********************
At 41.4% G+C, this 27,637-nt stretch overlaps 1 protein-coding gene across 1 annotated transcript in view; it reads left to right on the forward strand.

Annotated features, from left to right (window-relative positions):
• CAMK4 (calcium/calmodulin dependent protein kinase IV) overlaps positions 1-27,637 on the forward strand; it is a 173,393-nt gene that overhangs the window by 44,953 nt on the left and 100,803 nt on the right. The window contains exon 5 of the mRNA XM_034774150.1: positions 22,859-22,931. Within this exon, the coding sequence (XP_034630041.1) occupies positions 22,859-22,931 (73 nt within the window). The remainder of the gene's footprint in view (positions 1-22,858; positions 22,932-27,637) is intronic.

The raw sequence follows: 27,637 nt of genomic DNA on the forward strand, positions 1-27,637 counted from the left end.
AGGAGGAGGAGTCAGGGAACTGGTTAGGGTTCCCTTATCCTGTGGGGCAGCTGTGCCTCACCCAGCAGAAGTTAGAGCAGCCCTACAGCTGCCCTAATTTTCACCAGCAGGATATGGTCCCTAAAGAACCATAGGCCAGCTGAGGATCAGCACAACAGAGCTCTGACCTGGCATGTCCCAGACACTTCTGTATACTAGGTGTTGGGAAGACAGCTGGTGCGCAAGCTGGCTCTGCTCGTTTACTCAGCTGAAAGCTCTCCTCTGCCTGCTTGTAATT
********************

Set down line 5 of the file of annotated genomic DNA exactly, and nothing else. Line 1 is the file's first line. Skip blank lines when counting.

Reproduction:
AGGAGGAGGAGTCAGGGAACTGGTTAGGGTTCCCTTATCCTGTGGGGCAGCTGTGCCTCACCCAGCAGAAGTTAGAGCAGCCCTACAGCTGCCCTAATTTTCACCAGCAGGATATGGTCCCTAAAGAACCATAGGCCAGCTGAGGATCAGCACAACAGAGCTCTGACCTGGCATGTCCCAGACACTTCTGTATACTAGGTGTTGGGAAGACAGCTGGTGCGCAAGCTGGCTCTGCTCGTTTACTCAGCTGAAAGCTCTCCTCTGCCTGCTTGTAATT